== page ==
Pham Elected to American Law Institute

October 22, 2019

Huyen PhamTexas A&M Law Professor Huyen Pham, newly elected member of the American Law Institute
Professor Huyen Pham is Texas A&M University School of Law's newest member of the American Law Institute (ALI). ALI is the "leading independent organization" in the U.S. producing scholarly work to improve the law. Pham is one of 59 members elected by her peers to ALI in 2019.

Celebrating 90 years of existence, ALI is made up of 3,000 judges, lawyers and law professors from the United States and abroad. ALI drafts, discusses, revises and publishes Restatements of the Law, Model Codes and Principles of Law that are influential in the courts and legislatures and in legal scholarship and education.

ALI is the leading independent organization in the United States producing scholarly work to clarify, modernize, and improve the law. By participating in the Institute’s work, its distinguished members have the opportunity to influence the development of the law in both existing and emerging areas, to work with other eminent lawyers, judges, and academics, to give back to a profession to which they are deeply dedicated, and to contribute to the public good.

​Pham joins 10 current Texas A&M Law faculty ALI members: 
  • Dean Robert Ahdieh
  • Irene Calboli
  • Susan Fortney
  • Paul George
  • Randy Gordon
  • Michael Z. Green
  • Bill Henning
  • Glynn Lunney
  • Andrew Morriss
  • Meg Penrose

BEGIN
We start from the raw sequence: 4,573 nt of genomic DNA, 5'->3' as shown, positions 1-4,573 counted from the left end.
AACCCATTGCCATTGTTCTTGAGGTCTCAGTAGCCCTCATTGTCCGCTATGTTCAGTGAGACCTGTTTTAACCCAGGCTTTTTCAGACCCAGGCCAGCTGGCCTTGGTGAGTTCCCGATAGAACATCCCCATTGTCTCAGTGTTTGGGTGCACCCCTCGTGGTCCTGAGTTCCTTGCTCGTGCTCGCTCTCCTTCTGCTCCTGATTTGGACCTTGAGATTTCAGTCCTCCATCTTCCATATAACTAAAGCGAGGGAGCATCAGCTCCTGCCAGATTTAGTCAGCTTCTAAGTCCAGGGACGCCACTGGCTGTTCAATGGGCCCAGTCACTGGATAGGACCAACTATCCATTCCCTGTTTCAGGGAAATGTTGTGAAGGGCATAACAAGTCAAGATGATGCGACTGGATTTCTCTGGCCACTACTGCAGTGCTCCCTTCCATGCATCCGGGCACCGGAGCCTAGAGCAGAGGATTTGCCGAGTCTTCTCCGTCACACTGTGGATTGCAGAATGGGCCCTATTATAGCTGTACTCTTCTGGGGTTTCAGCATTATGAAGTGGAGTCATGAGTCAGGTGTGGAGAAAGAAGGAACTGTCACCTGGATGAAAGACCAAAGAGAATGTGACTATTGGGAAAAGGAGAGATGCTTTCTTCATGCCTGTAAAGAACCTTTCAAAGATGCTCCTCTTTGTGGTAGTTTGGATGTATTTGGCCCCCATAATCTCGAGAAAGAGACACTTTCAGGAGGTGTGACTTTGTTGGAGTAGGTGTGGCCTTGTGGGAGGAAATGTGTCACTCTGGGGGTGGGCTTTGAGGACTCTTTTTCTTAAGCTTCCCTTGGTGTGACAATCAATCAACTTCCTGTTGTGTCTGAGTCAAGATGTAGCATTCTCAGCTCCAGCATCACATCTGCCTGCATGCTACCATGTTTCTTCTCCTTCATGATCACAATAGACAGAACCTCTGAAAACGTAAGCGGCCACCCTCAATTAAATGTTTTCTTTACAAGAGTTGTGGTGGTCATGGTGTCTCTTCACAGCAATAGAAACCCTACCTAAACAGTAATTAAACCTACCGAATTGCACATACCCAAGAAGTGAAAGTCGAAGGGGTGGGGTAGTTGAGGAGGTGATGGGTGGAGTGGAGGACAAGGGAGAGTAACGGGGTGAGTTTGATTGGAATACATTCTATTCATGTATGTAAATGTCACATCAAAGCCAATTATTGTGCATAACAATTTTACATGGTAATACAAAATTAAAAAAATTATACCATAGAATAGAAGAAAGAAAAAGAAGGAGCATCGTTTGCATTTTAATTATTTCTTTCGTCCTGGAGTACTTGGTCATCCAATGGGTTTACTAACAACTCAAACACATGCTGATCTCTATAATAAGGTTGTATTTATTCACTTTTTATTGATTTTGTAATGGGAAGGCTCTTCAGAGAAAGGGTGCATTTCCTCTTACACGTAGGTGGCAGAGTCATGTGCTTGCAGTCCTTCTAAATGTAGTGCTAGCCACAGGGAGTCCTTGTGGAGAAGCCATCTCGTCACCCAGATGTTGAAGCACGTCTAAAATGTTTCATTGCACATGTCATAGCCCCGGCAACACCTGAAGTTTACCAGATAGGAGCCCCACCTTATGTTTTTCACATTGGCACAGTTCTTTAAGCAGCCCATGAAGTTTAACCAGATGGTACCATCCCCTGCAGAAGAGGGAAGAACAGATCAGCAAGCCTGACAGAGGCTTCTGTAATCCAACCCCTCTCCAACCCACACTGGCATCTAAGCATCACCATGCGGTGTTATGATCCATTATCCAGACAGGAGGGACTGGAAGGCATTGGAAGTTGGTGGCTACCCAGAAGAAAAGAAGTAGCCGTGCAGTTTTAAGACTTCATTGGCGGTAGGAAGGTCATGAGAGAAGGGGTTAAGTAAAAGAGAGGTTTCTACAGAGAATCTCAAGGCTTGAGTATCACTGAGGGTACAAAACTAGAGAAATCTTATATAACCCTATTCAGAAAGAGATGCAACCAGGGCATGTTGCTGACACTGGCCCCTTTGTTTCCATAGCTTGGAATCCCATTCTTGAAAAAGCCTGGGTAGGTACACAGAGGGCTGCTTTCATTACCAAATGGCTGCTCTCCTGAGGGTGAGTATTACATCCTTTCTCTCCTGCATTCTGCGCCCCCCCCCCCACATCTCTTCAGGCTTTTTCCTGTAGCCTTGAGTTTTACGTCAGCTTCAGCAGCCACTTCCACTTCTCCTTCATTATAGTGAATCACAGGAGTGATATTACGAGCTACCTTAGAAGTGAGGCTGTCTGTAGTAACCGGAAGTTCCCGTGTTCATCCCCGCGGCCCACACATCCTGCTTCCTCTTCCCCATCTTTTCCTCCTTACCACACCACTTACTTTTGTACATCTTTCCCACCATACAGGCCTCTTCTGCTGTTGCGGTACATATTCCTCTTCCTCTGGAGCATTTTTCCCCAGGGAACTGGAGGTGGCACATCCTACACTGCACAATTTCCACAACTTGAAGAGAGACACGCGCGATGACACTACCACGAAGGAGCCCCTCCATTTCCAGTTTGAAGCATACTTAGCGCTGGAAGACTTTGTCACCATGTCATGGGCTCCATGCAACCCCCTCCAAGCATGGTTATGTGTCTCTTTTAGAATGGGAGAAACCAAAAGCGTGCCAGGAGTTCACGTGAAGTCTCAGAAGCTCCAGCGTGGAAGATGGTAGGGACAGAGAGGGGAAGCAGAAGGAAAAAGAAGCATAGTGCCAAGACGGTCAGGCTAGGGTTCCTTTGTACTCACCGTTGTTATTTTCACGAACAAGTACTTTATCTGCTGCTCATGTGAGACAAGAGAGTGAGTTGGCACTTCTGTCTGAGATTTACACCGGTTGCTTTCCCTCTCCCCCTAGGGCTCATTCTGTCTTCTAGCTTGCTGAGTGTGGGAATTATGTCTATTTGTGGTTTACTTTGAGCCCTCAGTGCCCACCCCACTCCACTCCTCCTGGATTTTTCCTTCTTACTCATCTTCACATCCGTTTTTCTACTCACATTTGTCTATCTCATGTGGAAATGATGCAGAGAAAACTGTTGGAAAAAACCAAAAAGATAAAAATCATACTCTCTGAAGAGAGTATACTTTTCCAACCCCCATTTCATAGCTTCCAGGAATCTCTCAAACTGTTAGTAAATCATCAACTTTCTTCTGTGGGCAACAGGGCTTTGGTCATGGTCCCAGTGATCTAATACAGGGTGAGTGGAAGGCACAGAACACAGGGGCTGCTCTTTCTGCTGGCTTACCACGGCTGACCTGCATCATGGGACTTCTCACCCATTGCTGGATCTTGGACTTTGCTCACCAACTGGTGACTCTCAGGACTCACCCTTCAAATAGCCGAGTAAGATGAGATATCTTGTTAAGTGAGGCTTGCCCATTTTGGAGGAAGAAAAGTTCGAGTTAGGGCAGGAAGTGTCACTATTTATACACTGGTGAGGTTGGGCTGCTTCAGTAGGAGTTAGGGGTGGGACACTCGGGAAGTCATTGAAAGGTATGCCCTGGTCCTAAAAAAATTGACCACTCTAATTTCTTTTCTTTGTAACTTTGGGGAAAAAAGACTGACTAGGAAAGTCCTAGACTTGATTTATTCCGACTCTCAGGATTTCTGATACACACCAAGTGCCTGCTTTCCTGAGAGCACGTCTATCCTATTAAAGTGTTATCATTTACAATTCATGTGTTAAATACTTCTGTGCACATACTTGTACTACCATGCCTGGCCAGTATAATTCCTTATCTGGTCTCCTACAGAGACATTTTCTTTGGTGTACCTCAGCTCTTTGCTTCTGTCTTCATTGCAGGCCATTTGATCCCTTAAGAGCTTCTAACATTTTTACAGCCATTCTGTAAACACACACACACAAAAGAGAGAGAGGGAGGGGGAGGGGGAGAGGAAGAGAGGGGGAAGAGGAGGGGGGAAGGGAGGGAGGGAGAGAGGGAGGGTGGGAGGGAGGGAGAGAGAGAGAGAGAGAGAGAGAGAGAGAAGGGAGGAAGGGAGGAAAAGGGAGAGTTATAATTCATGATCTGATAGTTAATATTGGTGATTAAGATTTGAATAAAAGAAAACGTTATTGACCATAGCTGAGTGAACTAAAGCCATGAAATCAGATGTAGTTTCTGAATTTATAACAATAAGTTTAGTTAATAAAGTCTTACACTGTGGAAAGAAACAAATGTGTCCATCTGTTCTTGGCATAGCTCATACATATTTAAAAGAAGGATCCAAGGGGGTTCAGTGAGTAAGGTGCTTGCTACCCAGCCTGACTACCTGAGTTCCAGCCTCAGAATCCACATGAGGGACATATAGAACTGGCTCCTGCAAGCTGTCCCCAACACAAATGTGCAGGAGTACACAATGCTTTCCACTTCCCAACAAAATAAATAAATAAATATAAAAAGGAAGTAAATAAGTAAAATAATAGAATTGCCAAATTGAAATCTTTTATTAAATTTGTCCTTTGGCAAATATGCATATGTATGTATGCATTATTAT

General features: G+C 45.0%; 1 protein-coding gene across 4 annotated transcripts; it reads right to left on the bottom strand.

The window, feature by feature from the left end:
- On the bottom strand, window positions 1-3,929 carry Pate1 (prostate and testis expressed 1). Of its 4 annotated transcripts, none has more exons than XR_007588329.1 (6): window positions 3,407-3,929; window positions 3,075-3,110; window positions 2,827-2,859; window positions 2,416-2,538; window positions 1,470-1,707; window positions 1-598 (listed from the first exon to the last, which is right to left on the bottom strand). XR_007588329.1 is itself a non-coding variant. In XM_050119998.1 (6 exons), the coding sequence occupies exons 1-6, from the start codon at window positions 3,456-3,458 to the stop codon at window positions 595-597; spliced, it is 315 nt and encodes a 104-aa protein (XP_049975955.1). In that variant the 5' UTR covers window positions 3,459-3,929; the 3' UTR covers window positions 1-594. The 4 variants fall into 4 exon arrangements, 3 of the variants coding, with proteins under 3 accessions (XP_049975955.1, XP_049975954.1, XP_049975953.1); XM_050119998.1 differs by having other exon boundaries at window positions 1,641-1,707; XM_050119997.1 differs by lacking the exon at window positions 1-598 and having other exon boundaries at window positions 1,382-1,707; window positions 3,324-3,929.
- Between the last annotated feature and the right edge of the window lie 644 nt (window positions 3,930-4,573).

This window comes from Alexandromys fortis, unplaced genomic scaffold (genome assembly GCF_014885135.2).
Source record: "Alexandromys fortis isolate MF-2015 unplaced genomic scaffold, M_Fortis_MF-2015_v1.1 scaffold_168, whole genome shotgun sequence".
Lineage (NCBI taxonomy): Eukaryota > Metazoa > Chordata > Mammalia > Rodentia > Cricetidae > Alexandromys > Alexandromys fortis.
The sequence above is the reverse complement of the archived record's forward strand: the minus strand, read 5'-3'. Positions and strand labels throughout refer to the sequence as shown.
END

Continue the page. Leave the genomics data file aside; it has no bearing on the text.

• According to ALI, the integrity of the people in the organization ensure quality. Careful analysis vs. personal preference is the common practice of members when discussing uncertainties.

    Supreme Court Justice Sandra Day O'Connor said at an ALI annual meeting in 2002, "This is the most prestigious legal group in the United States. The American Law Institute is the leading institution in forming written expression of legal principles that have evolved in many areas of the law."

    Learn more about ALI.

    Pham's scholarship focuses on immigration law and the changing enforcement roles for the federal government, local governments and private parties. Recently, Pham and her co-principal investigator, Professor Pham Hoang Van (an economist at Baylor University), received a $35,000 grant from the Russell Sage Foundation to fund their research project, “The Spillover Effects of 287(g) Agreements on State Trooper Policing.” In 2018, ​Pham was awarded the Eminent Scholar Award by Texas A&M University and the Women Former Students' Network.

    Learn more about Professor Huyen Pham.